Endogenous cortisol levels increase during acute illness in children and adolescents: JAMA

Published On 2022-06-30 03:30 GMT   |   Update On 2022-06-30 07:40 GMT

UK: Circulating cortisol levels were found to be higher during acute illnesses in children and adolescents without glucocorticoid (GC) deficiency compared to controls in a systematic review and also varied across a range of acute illnesses. The study was featured in JAMA Network Open on June 22, 2022.  In children and adolescents, endogenous cortisol levels during acute illnesses...

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UK: Circulating cortisol levels were found to be higher during acute illnesses in children and adolescents without glucocorticoid (GC) deficiency compared to controls in a systematic review and also varied across a range of acute illnesses. The study was featured in JAMA Network Open on June 22, 2022. 

 In children and adolescents, endogenous cortisol levels during acute illnesses can contribute to the evidence bases needed to optimize GC stress doses for children and adolescents known to have GC deficiency. 

Mohammad Rezai, Brighton and Sussex University Hospitals National Health Service Trust, Brighton, United Kingdom, and colleagues conducted the study with the objective to identify endogenous cortisol levels during a range of acute illnesses in children and adolescents without GC deficiency from published evidence. 

For this purpose, the researchers searched the online databases for studies published between January 1, 2000, and June 30, 2020. Relevant studies were independently identified by two reviewers. Differences were resolved by joint discussion.

Inclusion criteria included age 1 month to 18 years, common acute illnesses, and basal blood cortisol levels obtained within 48 hours of presentation. Studies having less than 5 participants and those that included participants known to have GC deficiency or a history of treatment that could affect cortisol levels were excluded.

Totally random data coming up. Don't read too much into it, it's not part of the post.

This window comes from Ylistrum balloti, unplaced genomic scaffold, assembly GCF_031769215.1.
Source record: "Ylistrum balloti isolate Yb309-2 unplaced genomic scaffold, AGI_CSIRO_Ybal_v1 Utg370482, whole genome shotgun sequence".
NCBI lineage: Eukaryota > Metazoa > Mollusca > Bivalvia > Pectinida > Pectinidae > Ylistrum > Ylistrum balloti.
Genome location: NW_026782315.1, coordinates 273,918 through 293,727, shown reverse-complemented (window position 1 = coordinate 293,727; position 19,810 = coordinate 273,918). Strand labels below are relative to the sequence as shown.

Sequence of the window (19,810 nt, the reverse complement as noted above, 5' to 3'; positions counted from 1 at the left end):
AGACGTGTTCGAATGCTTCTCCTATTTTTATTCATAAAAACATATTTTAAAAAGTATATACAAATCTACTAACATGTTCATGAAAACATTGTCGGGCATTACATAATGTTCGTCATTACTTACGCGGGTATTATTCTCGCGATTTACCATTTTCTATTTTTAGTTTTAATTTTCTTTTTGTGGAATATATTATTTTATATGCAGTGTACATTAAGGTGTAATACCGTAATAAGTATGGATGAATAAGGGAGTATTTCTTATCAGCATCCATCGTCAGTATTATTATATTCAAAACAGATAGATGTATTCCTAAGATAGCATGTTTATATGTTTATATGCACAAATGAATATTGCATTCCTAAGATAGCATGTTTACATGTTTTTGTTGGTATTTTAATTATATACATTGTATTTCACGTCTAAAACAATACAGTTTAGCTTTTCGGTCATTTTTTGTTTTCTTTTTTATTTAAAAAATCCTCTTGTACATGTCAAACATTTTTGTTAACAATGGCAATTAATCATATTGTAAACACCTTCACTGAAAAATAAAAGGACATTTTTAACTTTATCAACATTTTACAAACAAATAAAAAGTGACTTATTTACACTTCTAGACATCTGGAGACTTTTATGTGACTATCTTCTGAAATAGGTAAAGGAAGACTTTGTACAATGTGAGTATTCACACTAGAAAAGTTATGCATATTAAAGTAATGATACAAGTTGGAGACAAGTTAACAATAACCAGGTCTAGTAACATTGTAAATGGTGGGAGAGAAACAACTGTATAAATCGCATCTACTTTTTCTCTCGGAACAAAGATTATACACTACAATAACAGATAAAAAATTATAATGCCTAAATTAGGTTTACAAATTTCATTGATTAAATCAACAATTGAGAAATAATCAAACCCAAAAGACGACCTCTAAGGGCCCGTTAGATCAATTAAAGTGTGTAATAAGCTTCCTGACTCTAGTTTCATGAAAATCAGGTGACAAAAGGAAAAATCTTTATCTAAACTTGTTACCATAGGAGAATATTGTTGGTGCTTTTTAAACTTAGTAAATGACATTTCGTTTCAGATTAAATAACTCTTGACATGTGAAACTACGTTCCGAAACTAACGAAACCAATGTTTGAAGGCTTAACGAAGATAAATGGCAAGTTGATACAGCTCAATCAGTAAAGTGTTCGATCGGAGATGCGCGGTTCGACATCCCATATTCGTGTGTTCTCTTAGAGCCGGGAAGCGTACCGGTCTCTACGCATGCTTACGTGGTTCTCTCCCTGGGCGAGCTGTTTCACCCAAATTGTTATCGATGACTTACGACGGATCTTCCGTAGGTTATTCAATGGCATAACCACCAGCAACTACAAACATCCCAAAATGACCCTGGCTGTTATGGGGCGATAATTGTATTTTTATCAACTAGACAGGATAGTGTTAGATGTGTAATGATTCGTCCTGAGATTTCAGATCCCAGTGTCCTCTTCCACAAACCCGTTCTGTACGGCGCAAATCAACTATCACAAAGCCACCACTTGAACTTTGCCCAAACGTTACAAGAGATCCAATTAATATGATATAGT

The study led to the following findings:

  • All 15 studies included were hospital-based and included 864 unique participants: 14 studies were prospective observational studies, 1 was part of a trial, and 5 included control individuals.
  • Mean cortisol levels were higher in all participants with an acute illness (n = 689) than in controls (n = 175) (difference in weighted means, 18.95 μg/dL).
  • Cortisol levels were highest in patients with bacterial meningitis (weighted mean, 46.42 μg/dL) and were more than 3-fold higher in the group with severe gastroenteritis (weighted mean, 39.64 μg/dL) than in the control group.
  • Among the subgroups with sepsis, those with shock had lower cortisol levels than those without shock (weighted mean, 27.83 μg/dL vs 37.00 μg/dL), but levels in nonsurvivors did not differ from levels in survivors (weighted mean, 24.89 μg/dL vs 30.53 μg/dL).

These findings indicate that for getting cortisol levels observed in children and adolescents with an intact hypothalamic-pituitary-adrenal axis during a range of acute illnesses, there is a need to tailor stress doses of glucocorticoids for children and adolescents with glucocorticoid deficiency in accordance with the nature and severity of the acute illness. 

Reference:

Rezai M, Fullwood C, Hird B, et al. Cortisol Levels During Acute Illnesses in Children and Adolescents: A Systematic Review. JAMA Netw Open. 2022;5(6):e2217812.

https://jamanetwork.com/journals/jamanetworkopen/fullarticle/2793433?utm_source=silverchair&utm_medium=email&utm_campaign=article_alert-jamanetworkopen&utm_content=wklyforyou&utm_term=062222




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Article Source : JAMA Network Open

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